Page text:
Puerto Rican Politics Is Killing Recovery Efforts, FEMA Head Says

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Tim Pearce Energy Reporter
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One of the largest roadblocks to recovery in Puerto Rico is the deep divide between the island’s politicians, according to Federal Emergency Management Agency (FEMA) administrator William Long.

The division among Puerto Rico’s leaders has led to some officials refusing to work with Gov. Richard Rosselló, primarily because of his political stances.

“What I’ve experienced firsthand is, a successful response relies on unity, okay,” Long said Monday, according to The Washington Post. “To give you an example, when you can’t get elected officials at the local level to come to a joint field office because they disagree with the politics of the governor that’s there, it makes things difficult and the information fragmented.”

San Juan Mayor Carmen Yulín Cruz has been one of the most vocal Puerto Rican critics of the recovery effort and President Donald Trump. Long has stopped taking comments from Cruz seriously, however, accusing her of pursuing an agenda rather than trying to give constructive feedback.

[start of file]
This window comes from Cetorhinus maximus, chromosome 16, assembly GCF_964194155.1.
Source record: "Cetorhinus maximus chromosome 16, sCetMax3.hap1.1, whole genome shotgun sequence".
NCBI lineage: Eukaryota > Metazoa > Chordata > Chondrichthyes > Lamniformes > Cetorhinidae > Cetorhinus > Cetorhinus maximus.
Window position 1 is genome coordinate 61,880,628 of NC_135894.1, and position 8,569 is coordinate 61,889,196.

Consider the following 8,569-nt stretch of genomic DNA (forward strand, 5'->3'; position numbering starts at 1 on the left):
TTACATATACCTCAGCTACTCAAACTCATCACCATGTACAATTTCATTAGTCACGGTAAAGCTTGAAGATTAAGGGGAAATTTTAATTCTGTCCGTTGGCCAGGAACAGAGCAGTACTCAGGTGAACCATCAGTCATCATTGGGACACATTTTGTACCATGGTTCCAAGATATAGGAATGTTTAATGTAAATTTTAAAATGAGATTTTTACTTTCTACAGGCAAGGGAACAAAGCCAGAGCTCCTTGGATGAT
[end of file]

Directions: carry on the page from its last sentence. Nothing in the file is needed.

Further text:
“We filtered out the mayor a long time ago,” Long told ABC News Sunday. “We don’t have time for the political noise.”

Puerto Rico residents have seen very little of the aid that has been sent to the island, especially in rural areas. Large parts of the island’s communications system is still down, thereby hindering the recovery, WaPo reports.

“Over nearly 85 percent of my entire agency is deployed right now. We’re still working massive issues in [response to hurricanes] Harvey, Irma, as well as the issues in Puerto Rico and the Virgin Islands, and now [Hurricane Nate],” Long said. “In regards to resources, of course we’re strained.”

Because of the severe state of Puerto Rico, FEMA has been forced to act as a first responder when it’s not designed to operate as such.

“A large portion of local workers as well as state workers were disaster victims. We had to play a greater first responder role than typically we would on the continental United States,” Long said. “We’re not really designed to do that in many cases, speaking honestly.”

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